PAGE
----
33Â Â Others noted that in more rural areas, virtual meetings allowed a broader range of perspectives from geographic regions to interact. For example, one participant described hosting a virtual charrette in Missoula, Montana, that engaged native tribes several hours north. This result would have been impossible to achieve if they had hosted only an in-person meeting. With in-person meetings, agencies would have had separate meetings in each community, but virtual meetings allowed more mingling and an exchange of perspectives from remote locations. Several focus group participants saw this as a huge advantage of virtual meetings. LEP residents and accommodating multiple languages Focus group participants noted significant challenges in conducting VPI in multiple languages, specifically during virtual meetings. Participants noted a need for additional training on accommodating multiple languages and ensuring an equitable experience for all participants. They also recounted some examples of tactics that had been successful. One participant developed project videos in multiple languages on various topics in advance of a public meeting, stating that these videos were effective for non-English speakers because they could be paused or repeated to facilitate understanding of technical concepts. Another participant used the closed captioning tool in their virtual meeting platform, which instantly translates discussions into another language and provides real-time captioning. This was more cost-effective than hiring an interpreter; another participant noted that the interpreter they had hired for a meeting never was used. One focus group member noted that YouTube can accommodate language translation with captioning via its artificial intelligence (AI) platform. She also mentioned offering various language-enabled phone lines, adding that if they use a language translator for a virtual meeting, they give persons speaking that language a separate meeting link to connect them to the translator. Other participants mentioned using Spanish-language simulcasts and Facebook Live in partnership with local organizations to broaden participation from Spanish-speaking communities or holding back-to-back meetings virtually in different languages. Interview participants also discussed engagement with LEP residents. La Raza provides legal counsel to immigrant communities, many of whom are LEP. They have found that most clients have cell phones, but very few have computers or laptops, so most communication during COVID-19 took place via phone calls and personal cell phones. Fortunately, because of the pandemic, staff were licensed to give legal advice over the phone. However, they maintained that it was still necessary to meet face-to-face with clients while maintaining safety controls and social distancing, especially when dealing with highly sensitive issues, such as litigation. In addition, AARP described a desire to conduct virtual events and volunteer training in multiple languages simultaneously (Spanish and Chinese were mentioned), but they do not currently have the capacity to do it. Challenge of collecting demographic information One of the key challenges noted by several participants is difficulty in identifying who is participating in a virtual meeting and whether the targeted vulnerable population(s) is being served. There is no easy way to collect demographic information or require participants to provide this information. It is also important to track attendees to understand who is using the virtual tools and when to include alternative low-tech options. One participant indicated that they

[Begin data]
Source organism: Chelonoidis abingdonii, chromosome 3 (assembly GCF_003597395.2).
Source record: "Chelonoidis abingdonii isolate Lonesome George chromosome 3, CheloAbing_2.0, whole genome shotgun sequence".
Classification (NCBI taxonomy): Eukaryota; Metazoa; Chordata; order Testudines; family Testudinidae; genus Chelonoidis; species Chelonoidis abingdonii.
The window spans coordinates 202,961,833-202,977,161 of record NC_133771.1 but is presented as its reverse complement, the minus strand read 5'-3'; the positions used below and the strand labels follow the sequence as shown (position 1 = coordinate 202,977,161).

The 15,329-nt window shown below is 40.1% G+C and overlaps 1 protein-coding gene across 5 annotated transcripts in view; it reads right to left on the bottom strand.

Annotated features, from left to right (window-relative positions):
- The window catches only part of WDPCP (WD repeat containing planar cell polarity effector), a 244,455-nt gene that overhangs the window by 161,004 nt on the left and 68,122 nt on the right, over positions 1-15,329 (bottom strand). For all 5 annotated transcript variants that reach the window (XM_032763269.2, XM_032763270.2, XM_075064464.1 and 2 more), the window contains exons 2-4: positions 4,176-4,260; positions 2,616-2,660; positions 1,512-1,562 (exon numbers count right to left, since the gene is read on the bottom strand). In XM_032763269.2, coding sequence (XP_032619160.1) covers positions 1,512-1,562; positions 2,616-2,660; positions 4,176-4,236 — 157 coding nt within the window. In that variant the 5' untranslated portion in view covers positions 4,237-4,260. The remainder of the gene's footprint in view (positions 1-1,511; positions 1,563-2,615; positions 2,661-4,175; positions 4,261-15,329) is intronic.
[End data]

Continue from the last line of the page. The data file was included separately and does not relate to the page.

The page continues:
34Â Â collect geographic information for their online surveys by looking at IP addresses, although they cannot collect racial, ethnic or income information. Another participant recounted a scenario where extensive effort was made to reach certain communities for a survey. They received 5,000 responses, but because the effort was almost entirely virtual, the lack of in-person engagement became a political issue. There was no way to demonstrate that lower-income residents participated. One participant relied on hybrid meetings with community-based organizations and churches hosting to compensate for this challenge. These hybrid events provided a better sense of the demographic makeup of participants and whether the team was reaching the targeted individuals. Another participant used a professional focus group firm to recruit residents from targeted demographic groups to ensure participation among certain environmental justice communities in the outreach process. Section 5: Looking ahead: future of virtual and hybrid engagement Participant thoughts on the future of virtual engagement In a similar way that authorities say there is currently no end in sight for the COVID-19 pandemic, there is also no end in sight for virtual public involvement. Based on the research this study has conducted, even if an official end of COVID-19 is declared, it is evident that VPI will continue to be used to engage the public. In fact, 69 percent of the survey participants reported they were extremely likely to use VPI tools moving forward, and an additional 24 percent said they were somewhat likely to use VPI in the future. Only two participants said they were somewhat unlikely to use VPI, and no one responded that they were extremely unlikely to use it. Further, for most VPI tools, survey respondentsâ expectations signal either a slight drop or no significant change in use post- pandemic. The tools most likely to be used post-pandemic include virtual public meetings, digital newsletters and email blasts, electronic surveys, social media, project visualization tools such as interactive maps and 3D renderings and a dedicated web presence for projects. Many focus group participants noted that virtual attendance has become an expected method of engagement, both from agencies planning their outreach and the public providing their input. As one put it, âAcross the board, itâs become a given that if weâre doing in-person [engagement], weâre also doing virtual now, too.â How hybrid engagement has been implemented As it has become safer to gather in groups, participants noted that agencies are once again hosting in-person meetings. With virtual engagement continuing, a hybrid approach is now becoming standard, and participants felt that hybrid meetings, in particular, would become a regular occurrence as they provide convenient options for stakeholders and the public. ââ¦ there are benefits and limitations to both in-person and virtual. In a virtual meeting, you donât have the opportunity for mingling, to grab a cup of coffee before the event, where youâre able to do some data gathering and/or influencing or just relationship-building. Itâs harder in a virtual setting â you can build it in, itâs just harder and not as natural. Likely need both virtual and in-person going forward.â